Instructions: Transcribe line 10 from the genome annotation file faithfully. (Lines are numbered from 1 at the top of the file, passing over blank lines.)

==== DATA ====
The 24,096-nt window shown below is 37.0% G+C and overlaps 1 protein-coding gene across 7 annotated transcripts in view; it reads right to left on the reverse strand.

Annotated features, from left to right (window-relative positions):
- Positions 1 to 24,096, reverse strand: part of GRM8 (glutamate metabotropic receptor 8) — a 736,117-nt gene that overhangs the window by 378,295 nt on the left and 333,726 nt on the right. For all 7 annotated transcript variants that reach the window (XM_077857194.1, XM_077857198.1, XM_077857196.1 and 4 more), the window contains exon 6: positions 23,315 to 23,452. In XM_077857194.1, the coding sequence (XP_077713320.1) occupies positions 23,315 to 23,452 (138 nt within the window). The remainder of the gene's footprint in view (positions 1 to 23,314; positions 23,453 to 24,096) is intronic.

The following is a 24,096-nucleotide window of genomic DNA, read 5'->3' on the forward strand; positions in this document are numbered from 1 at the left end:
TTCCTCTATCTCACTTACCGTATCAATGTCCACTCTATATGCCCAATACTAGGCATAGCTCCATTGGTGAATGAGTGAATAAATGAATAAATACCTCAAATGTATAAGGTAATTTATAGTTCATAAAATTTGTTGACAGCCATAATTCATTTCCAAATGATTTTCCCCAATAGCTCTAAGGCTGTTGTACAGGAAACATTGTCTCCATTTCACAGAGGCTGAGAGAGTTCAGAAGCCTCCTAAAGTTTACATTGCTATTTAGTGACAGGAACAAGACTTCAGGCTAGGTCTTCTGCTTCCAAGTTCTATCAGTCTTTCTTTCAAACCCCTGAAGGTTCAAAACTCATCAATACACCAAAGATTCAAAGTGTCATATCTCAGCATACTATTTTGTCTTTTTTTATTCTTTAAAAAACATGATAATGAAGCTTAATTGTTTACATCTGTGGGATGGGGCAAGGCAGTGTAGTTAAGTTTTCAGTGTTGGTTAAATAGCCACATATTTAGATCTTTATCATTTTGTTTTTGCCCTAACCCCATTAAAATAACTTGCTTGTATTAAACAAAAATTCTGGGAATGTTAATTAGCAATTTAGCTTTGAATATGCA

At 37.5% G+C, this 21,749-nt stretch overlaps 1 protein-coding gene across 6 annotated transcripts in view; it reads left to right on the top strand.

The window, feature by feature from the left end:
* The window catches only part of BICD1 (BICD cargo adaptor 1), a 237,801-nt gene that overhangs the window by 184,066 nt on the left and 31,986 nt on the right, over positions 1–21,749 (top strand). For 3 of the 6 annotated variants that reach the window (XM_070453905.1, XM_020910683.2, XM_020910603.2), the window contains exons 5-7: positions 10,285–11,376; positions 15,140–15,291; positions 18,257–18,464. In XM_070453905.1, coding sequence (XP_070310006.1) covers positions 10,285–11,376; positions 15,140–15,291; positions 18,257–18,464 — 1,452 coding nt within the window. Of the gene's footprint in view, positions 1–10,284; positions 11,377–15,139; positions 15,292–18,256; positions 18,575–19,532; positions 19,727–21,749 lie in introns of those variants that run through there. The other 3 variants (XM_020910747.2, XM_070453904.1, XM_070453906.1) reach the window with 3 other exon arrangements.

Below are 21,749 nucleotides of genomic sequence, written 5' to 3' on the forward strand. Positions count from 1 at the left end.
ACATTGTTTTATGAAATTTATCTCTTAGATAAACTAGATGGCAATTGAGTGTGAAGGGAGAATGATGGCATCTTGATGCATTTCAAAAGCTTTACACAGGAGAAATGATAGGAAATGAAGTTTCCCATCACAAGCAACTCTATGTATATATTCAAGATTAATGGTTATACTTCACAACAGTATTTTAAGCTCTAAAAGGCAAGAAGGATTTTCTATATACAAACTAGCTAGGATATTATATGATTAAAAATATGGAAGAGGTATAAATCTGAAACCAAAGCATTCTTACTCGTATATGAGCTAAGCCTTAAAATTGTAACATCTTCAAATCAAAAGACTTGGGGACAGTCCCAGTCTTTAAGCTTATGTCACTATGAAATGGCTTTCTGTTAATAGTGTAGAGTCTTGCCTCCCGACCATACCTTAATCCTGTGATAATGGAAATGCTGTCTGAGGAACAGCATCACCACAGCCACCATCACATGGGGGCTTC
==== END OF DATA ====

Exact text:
ACATTGTTTTATGAAATTTATCTCTTAGATAAACTAGATGGCAATTGAGTGTGAAGGGAGAATGATGGCATCTTGATGCATTTCAAAAGCTTTACACAGGAGAAATGATAGGAAATGAAGTTTCCCATCACAAGCAACTCTATGTATATATTCAAGATTAATGGTTATACTTCACAACAGTATTTTAAGCTCTAAAAGGCAAGAAGGATTTTCTATATACAAACTAGCTAGGATATTATATGATTAAAAATATGGAAGAGGTATAAATCTGAAACCAAAGCATTCTTACTCGTATATGAGCTAAGCCTTAAAATTGTAACATCTTCAAATCAAAAGACTTGGGGACAGTCCCAGTCTTTAAGCTTATGTCACTATGAAATGGCTTTCTGTTAATAGTGTAGAGTCTTGCCTCCCGACCATACCTTAATCCTGTGATAATGGAAATGCTGTCTGAGGAACAGCATCACCACAGCCACCATCACATGGGGGCTTC